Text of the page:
[11] If one who stands in contempt of the orders of the court can still seek, and in the discretion of the court receive, [54 Cal. 2d 147] a final decree of divorce, it would seem clear that one who is not in contempt and who could not be adjudged in contempt should stand on a higher plane. If the court lacks the power to impose the punishment of contempt it certainly should not be permitted to assess what is, in actuality, a greater punishment--denial of the legal right to enter into any other relationship. To do so would be to permit the trial court to inflict the continuance of a repudiated marriage relationship upon a party because of a claimed breach of contract.

[12] That is exactly what has happened in the instant case. The refusal to enter the final decree forces the continuation of a marriage which is no longer a going unit, and has not been such for a period of more than one year. There are no allegations of reconciliation or cohabitation. There has been neither mistake nor fraud. The parties are simply involved in a property dispute arising from a contract which they freely executed, each being represented by counsel, in an attempt to settle all property obligations resulting from their marriage. The marital relationship is severable from the property rights which it creates, and final settlement of the relationship should not be dependent upon final settlement of corollary property interests.

[13] The concept of divisible divorce has become established in our law. Beginning with Estin v. Estin, 334 U.S. 541 [68 S. Ct. 1213, 92 L. Ed. 1561, 1 A.L.R.2d 1412], many cases have held that a divorce action which severs the personal relationship of the parties does not necessarily determine their property rights. In Hudson v. Hudson, 52 Cal. 2d 735 [344 P.2d 295], this court held that an ex parte divorce which had terminated the marital status did not extinguish the wife's property right to alimony. (See also Weber v. Superior Court, 53 Cal. 2d 403 [2 Cal. Rptr. 9, 348 P.2d 572].) It is true that these cases were concerned with the question of jurisdiction, but they recognize the basic proposition that severance of the personal relationship is divisible from a determination of property and support rights.

[14] The divisible divorce is more than a jurisdictional concept. Severance of a personal relationship which the law has found to be unworkable and, as a result, injurious to the public welfare is not dependent upon final settlement of property disputes. Society will be little concerned if the parties engage in property litigation of however long duration; it will be much concerned if two people are forced to remain legally bound to one another when this status can do nothing but [54 Cal. 2d 148] engender additional bitterness and unhappiness. [15] If the parties choose to enter into a property agreement, termination of their personal status should not be conditioned upon compliance with this agreement. If they enter into an integrated property settlement which provides for support payments as well as property allocation the entire agreement is considered a property agreement (Dexter v. Dexter, 42 Cal. 2d 36 [265 P.2d 873], and cases cited therein; Finnegan v. Finnegan, 42 Cal. 2d 762 [269 P.2d 873]) and should be divisible in toto from the final dissolution of their personal status. Otherwise property disputes, real and specious, could continue for years, effectively preventing the legal establishment of any other relationship by either party. (See Harrold v. Harrold, 43 Cal. 2d 77 [271 P.2d 489].)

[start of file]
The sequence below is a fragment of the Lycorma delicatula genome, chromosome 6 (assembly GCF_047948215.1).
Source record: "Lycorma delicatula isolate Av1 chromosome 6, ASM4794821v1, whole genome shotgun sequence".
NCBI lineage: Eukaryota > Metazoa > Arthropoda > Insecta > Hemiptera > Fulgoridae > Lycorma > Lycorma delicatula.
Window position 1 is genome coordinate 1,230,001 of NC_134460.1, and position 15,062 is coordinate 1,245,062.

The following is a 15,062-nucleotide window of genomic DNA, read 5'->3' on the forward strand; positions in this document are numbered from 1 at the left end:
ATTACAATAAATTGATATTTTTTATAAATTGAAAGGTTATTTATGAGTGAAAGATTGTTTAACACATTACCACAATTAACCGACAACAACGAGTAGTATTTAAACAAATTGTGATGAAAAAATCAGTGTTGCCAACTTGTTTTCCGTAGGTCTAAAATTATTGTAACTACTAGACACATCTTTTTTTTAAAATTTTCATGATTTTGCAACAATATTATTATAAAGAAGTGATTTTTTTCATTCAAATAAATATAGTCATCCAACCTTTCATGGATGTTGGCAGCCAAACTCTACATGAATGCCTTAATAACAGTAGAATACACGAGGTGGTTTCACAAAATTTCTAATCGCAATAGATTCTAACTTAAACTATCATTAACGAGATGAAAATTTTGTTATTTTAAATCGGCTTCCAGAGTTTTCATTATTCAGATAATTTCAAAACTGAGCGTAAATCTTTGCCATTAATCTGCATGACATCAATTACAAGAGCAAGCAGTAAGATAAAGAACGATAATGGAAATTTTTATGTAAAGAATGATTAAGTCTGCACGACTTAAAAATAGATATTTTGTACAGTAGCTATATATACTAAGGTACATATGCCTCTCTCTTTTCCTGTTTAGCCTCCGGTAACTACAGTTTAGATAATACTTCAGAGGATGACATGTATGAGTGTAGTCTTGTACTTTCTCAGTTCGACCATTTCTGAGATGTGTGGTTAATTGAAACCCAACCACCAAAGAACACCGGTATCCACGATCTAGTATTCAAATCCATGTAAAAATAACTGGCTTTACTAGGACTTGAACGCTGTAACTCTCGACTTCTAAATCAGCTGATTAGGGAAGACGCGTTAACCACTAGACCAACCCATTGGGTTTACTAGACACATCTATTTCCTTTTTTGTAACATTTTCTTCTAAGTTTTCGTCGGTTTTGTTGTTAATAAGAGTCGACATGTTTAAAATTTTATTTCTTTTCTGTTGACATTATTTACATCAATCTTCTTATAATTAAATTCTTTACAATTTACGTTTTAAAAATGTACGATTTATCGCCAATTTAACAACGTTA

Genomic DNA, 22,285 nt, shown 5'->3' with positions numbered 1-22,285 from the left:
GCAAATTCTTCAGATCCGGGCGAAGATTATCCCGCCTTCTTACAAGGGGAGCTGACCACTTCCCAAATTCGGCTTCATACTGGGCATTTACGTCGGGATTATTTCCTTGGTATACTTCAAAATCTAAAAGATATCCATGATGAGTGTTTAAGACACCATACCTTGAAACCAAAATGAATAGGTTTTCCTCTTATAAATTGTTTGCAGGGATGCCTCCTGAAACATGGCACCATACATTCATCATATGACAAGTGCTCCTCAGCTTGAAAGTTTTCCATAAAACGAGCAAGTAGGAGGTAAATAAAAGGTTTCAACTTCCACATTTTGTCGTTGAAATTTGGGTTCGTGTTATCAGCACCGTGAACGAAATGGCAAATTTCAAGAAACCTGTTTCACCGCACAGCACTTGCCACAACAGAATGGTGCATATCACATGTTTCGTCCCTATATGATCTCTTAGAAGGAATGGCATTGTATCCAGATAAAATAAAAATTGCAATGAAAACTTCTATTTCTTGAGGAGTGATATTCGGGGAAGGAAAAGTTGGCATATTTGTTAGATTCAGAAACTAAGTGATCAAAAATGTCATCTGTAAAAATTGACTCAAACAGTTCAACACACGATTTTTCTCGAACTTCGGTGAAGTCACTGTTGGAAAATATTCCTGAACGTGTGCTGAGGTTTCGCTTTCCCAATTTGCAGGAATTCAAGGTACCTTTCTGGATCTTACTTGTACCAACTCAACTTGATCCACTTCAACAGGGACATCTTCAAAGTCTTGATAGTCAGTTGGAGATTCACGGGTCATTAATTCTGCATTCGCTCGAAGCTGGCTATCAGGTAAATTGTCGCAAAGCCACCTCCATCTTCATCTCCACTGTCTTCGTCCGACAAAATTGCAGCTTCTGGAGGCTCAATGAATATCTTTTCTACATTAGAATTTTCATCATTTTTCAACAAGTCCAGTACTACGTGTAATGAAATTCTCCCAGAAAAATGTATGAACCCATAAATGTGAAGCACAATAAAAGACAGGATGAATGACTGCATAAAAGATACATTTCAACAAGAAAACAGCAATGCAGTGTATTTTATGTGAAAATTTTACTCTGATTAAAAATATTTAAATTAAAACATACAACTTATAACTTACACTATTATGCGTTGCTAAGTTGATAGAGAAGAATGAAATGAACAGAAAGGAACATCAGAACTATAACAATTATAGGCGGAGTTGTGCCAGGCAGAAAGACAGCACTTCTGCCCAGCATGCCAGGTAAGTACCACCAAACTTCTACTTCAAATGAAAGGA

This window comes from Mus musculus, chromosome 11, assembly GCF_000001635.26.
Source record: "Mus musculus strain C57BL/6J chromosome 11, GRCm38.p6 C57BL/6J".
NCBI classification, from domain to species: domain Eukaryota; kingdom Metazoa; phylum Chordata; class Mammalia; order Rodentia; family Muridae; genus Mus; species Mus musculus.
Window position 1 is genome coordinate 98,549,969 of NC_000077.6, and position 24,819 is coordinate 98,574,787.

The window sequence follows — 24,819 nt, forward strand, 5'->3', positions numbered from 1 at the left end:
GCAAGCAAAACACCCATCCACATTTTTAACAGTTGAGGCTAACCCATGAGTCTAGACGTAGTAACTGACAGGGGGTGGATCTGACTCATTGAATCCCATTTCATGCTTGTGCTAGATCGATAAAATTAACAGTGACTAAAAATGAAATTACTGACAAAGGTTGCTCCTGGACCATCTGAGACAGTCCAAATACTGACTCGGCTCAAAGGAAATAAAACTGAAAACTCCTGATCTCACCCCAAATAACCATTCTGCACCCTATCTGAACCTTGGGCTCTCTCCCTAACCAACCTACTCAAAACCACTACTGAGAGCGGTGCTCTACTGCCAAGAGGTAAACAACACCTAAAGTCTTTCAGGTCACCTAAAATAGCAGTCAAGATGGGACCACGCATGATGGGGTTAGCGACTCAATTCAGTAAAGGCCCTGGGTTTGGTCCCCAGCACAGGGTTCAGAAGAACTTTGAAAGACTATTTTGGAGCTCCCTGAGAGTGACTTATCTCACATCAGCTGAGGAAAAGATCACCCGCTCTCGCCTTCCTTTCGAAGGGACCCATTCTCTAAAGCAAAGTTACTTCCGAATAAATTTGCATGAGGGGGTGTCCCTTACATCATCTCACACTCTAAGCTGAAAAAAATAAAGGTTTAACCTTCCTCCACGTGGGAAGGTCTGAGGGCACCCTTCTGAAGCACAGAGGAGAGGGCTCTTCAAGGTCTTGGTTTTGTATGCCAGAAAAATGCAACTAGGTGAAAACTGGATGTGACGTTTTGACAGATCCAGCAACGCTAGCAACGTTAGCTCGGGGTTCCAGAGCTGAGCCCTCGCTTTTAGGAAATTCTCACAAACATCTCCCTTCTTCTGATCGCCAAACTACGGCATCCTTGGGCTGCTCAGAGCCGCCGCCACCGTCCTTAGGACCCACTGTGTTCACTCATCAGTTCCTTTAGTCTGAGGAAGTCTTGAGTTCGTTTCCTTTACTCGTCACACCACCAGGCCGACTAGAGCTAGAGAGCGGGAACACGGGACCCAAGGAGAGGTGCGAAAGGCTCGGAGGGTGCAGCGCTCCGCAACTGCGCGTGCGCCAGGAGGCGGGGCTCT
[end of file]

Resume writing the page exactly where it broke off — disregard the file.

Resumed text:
[16] Thomas and Geraline entered into a negotiated contract. If that contract has been breached, normal contract remedies are available. Indeed, Geraline has already filed a breach of contract action against Thomas. But if the trial court is permitted to bar entry of the final decree because it has determined that the contract has been breached, a very effective remedy of the court, heretofore reserved for contempt cases, will become a supplemental remedy for breach of contract. Geraline elected to settle her property rights by contract and she should now be required to look to contractual remedies, if Thomas is actually in breach.

[17] Thomas contends that he was valid defenses which he has a right to litigate in the pending contract action. But the trial court, by denying his motion for final judgment, has already impliedly adjudged him in breach. Although this determination will not be binding in the contract action, nevertheless the pressure being exerted upon Thomas to comply with the terms of the contract--or reach a settlement acceptable to Geraline--whether or not he actually has a defense to the alleged breach, is obvious. It is certainly improper to permit withholding the final decree of divorce as a club to prevent normal determination of contract rights in a contract action.